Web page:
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Bishops of the Catholic Church in South Africa have advocated a more pragmatic approach on the part of the President, Mr Jacob Zuma, the country’s Parliament and the ruling political party (ANC) in addressing the socio-economic challenges currently facing the country.


The call was contained in a recent official statement released by the South African

Catholic Bishops Conference (SACBC) in Cape town and signed by the President of the conference, Most Rev. Stephen. Brislin, the Archbishop of Cape Town.


In the same vein, the Bishops appealed to the people of the country to eschew violent solutions to the challenges facing the country noting that while it is legitimate for the people to make their feelings known and voices heard; “The economy and education are both vulnerable at this time and we urge workers and students not to do anything that would further harm the economy or weaken the culture of learning’>



The Bishops called on the president, the parliament and the ruling political party to proactively rise up to the situation of the country and give decisive, fearless and honest leadership. They urged President Zuma to “reconsider his position” as President pointing out  that he seems not to enjoy the confidence a national leader should have.


Their words: “We respectfully remind President Zuma that he has been elected to serve all South Africans. It appears that he has lost the confidence of many of his colleagues, as well as that of numerous civil society organizations.” They continued: “He should earnestly reconsider his position, and not be afraid to act with courage and humility in the nation’s best interests.”


 “We have confidence in the leaders of the two noble institutions, Parliament and the ANC, and we trust that they will rise to the occasion and give decisive, fearless and honest leadership,” the Bishops have stated.

The Bishops’ appeal comes at a time when there have been widespread calls for President Zuma’s resignation after he reshuffled his cabinet firing Finance Minister Pravin Gordhan, a move that shook the country’s economy.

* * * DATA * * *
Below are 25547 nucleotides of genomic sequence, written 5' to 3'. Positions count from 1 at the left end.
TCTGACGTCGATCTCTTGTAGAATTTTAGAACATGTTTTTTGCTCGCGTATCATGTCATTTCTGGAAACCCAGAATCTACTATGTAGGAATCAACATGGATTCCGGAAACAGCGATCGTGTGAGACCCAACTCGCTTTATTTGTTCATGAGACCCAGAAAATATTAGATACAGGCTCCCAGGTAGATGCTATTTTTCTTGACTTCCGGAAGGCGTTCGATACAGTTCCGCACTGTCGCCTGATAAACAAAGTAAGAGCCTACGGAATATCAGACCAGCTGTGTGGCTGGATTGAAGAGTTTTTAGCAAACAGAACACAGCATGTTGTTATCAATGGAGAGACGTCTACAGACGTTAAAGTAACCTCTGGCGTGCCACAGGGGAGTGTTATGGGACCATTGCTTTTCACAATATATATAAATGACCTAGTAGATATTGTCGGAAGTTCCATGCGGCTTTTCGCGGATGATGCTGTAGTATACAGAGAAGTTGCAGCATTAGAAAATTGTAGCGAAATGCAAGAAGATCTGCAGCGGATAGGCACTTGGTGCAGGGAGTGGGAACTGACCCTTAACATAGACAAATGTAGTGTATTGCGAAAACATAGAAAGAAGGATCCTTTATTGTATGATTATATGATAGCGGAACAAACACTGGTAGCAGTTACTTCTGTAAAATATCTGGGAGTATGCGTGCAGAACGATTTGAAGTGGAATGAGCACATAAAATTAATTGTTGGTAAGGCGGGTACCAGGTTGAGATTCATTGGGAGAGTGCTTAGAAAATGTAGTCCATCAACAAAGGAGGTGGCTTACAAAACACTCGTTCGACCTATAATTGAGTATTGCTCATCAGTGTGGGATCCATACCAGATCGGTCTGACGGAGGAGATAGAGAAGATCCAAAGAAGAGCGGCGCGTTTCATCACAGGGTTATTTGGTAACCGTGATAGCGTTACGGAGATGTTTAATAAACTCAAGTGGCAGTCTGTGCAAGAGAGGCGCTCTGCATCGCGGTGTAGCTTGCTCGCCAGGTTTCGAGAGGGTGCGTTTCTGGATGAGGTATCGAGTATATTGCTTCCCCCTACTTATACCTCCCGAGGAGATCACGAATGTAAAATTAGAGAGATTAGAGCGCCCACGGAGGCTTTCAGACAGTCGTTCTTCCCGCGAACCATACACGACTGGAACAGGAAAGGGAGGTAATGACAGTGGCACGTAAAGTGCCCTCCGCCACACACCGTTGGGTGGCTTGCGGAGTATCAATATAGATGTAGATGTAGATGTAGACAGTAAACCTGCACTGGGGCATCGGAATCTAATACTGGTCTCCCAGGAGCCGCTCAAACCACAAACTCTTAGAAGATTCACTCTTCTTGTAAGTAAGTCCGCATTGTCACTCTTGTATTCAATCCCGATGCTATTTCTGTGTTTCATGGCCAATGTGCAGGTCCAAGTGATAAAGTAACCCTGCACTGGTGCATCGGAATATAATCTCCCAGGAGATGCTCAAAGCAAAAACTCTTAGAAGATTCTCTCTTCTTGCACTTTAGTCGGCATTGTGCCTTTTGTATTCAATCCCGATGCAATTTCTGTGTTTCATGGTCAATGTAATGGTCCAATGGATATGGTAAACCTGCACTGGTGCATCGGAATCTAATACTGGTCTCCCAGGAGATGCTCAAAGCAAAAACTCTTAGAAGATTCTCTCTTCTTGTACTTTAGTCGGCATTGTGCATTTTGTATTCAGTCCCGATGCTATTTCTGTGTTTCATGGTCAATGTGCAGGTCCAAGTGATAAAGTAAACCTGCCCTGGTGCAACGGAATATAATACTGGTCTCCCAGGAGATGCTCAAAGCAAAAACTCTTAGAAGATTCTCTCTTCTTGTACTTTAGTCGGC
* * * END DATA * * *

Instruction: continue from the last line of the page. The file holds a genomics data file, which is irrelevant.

On the call on the President to step down from office, following a cabinet reshuffle which led to the removal of his Finance Minister, Pravin Gordhan, an action said to have shaken the country’s economy; the Bishops declared: “While we note and respect  the calls for the resignation of the President, such a step would not in itself be a complete solution, as corruption at every level must to be rooted out,” the Bishops have noted and added, “the leadership of the ANC must make serious and strenuous efforts to end corruption and patronage at all levels of governance”


They described their country as being in a “state of anxiety and uncertainty” and urged the Parliament to urgently address the issue. “Our concern rises not from the fact that any particular minister has been replaced, but from the allegations as to how the decision was made and the motivation for it,” the bishops declared.


They particularly questioned the Executive’s decision-making process and indicated that President Zuma seems to act under external influences. “Where decisions are being made by others, who have not been elected to public office, is a matter of great concern and is a threat to the democratic process,” they stated.


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